Numbers measure everything—our years, time. They are incredibly important in human life. Without numbers you have no math; without math you have no civilization; without civilization we wouldn’t be sitting here. There is only zero to nine. That’s it. Those numbers can encompass the entire universe, and sometimes explain all different kinds of phenomena. I’m situating one piece of paper in this whole system of numbers, and this just happens to be number 1,516, and it is specific to me. Most people will go, “So what? This sounds like a lot of highfalutin art talk,” and that’s fine, but it’s important to me. I think it’s a different way of looking at life and existences through numbers, through words and figures. That’s why I still continue to draw figures. I like the continuation, again, of history.
Where do you see yourself in five to ten years? To be honest, I don’t know. I never knew I’d be using envelopes. It wasn’t any kind of theoretical or intellectual idea; I’d run out of paper, so I used what I had. Sometimes those accidents—I really like chance, coupled with history—can take you in a whole new direction. I have absolutely no idea what I’ll be doing in five years. I have no idea from piece to piece. It’s sort of not a good thing career-wise, because museums and collectors like a certain consistency. People are not comfortable when you get out of your pre-described box. But that’s what you’re supposed to do, I think. I’m going to give the commencement address for the New Mexico School for the Arts this THE magazine | 15
People are not comfortable when you get out of your pre-described box. But that’s what you’re supposed to do.
year, and I’ve been thinking, what do you say to eighteen-year olds interested in music, drama, writing, art? What do you say? And what did someone not say to me that I wish they had? I was the kid that was always drawing in class, the only kid that actually looked at the pictures when we went to the museum. I wanted to go to art school to learn certain skills. And I still believe there are skills you have to learn, but they don’t have to be tactile: there are intellectual and emotional skills, thought processes. How do you learn those things? Do you learn them, or do you just have a certain talent?—which I think is an overused term. All I’ve ever done is just work really hard. I had an affinity for it in that I loved it and was idealistic about it, and I’m still idealistic. I still get excited going to an art show.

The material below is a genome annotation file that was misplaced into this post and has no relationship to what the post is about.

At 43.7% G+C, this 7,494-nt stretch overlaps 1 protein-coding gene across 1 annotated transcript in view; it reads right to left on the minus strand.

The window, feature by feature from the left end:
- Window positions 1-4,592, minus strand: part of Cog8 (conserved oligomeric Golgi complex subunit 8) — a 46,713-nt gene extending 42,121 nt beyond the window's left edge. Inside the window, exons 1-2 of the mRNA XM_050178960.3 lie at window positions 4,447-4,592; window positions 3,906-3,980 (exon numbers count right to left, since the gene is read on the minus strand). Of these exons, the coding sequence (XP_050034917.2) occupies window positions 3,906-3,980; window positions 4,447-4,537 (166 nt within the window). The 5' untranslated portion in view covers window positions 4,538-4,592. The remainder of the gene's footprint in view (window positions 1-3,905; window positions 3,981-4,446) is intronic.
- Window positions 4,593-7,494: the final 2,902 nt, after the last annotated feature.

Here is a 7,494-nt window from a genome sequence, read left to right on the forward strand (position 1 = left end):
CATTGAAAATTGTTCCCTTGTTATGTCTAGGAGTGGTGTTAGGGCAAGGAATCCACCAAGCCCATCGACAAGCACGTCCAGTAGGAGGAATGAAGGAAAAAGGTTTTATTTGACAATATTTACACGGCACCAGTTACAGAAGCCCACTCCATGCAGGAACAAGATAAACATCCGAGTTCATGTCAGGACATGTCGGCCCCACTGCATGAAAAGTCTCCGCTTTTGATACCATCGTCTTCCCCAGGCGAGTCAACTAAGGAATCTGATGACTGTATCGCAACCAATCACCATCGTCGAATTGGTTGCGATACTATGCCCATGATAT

How did you maintain that? There was a point in my life—and it happened with drawing—I just seemed to understand it. It just made sense to me in the world. It was a moment—I even remember where I was, where it occurred, how it occurred, the people that were there, it was that specific— that I knew I got it. There are people who scoff or laugh at it, but that’s not important. I believe it. That has sustained me. Every day— and I know this is clichéd stuff—I get excited about coming in here.